The ACLU and NYCLU filed the lawsuit on behalf of a broad coalition of attorneys and human rights, labor, legal and media organizations whose ability to perform their work – which relies on confidential communications – is greatly compromised by the FAA. ::: MORE HERE:::

It is SO on.

BTC - Yeah, well apparently The Feds don't get it. I encourage every activist who enjoys the right to peacibly assemble and petition their government for injury to their life, liberty and pursuit of happiness to join this activist task force. I jumped on as soon as I could. Do.

Wednesday, August 19, 2009

Deadline for E-Verify, Sept. 8

Source: Ballard Spahr Andrews & Ingersoll -

The new law requiring federal contractors to use E-Verify is expected to go into effect September 8, 2009, after multiple postponements caused by a lawsuit. Be aware that federal contractors may not use E-Verify to verify the work authorization of current employees until after the effective date, and the government may not include the E-Verify requirement in contracts or solicitation before then.

State Dept. claims RFID acts as intended, privacy still at risk

Ultimately, Michael Holly, chief of consular affairs/international affairs at the U.S. Department of State, says Chris Paget’s interception of the passport card’s data is no reason for concern.
“Mr. Paget actually was doing nothing more than what we intended to have happen…the card, if powered by a reader, will give off the ID number, which is simply a pointer to the data that we share with the Department of Homeland Security,” he says.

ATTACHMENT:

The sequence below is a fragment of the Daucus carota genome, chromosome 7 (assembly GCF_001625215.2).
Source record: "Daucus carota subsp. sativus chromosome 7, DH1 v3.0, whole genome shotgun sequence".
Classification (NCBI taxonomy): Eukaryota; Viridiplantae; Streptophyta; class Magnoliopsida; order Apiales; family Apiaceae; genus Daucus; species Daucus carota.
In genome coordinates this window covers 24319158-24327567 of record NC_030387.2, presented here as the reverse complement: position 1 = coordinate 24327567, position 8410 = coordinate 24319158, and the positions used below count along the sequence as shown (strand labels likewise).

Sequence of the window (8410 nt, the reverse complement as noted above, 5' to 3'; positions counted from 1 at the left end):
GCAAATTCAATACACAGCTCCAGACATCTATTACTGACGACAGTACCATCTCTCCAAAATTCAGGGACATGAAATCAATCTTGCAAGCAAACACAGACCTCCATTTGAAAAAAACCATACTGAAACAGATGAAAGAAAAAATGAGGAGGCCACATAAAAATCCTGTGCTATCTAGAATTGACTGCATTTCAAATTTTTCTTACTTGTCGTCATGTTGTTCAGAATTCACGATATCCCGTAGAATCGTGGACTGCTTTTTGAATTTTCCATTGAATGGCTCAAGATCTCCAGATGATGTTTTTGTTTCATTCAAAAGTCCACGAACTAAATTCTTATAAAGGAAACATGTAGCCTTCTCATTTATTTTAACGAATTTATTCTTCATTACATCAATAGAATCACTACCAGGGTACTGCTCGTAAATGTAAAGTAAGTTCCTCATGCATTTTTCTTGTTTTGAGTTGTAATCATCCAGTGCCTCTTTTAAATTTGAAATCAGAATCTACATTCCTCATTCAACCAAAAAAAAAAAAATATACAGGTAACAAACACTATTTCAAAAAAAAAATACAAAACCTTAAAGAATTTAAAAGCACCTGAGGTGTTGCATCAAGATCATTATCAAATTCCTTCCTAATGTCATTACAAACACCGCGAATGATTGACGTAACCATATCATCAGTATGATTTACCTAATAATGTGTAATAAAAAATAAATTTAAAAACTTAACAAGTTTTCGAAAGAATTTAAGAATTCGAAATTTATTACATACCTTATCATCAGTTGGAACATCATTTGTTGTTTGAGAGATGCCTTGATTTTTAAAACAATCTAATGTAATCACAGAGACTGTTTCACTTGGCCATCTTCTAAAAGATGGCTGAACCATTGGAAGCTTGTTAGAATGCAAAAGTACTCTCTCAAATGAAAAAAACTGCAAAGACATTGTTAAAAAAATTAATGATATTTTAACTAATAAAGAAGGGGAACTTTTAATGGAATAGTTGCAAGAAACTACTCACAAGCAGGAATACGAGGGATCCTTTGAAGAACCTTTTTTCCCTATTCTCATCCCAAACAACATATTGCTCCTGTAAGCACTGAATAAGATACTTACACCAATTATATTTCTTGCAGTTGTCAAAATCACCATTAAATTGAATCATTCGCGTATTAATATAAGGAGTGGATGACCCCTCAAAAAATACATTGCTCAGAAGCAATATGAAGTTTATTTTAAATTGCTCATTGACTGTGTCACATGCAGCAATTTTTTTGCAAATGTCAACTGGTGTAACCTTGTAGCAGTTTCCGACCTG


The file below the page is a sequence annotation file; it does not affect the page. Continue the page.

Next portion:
[BTC Comment - Is the State Department's job to make egregious hacks look like it was all their idea and that they have everything under control?

I guess the more important question to ask is: are you in control of your identity and where your private information lands due to RFID deployment?

If you are confident RFID is insecure you reserve the right to demand more privacy provisions, especially if it's a legal mandate and you are required to pay for it.]

RFID Passport Tags Save Time, Risk Privacy
By Jeff Goldman

c/o WiFi Planet

The presence of an RFID tag in U.S. passport cards has raised privacy concerns, but government officials insist the technology is safe--and that the efficiency it adds at land borders is worth the risk.

By the time WHTI went into effect on June 1st of this year, requiring Americans to present passport books, passport cards, or EDLs when crossing land borders into the United States, over a million RFID-enhanced passport cards had already been issued. While WHTI itself isn’t new, its implementation for land borders was delayed two years ago in order to allow for further testing of passport card technology.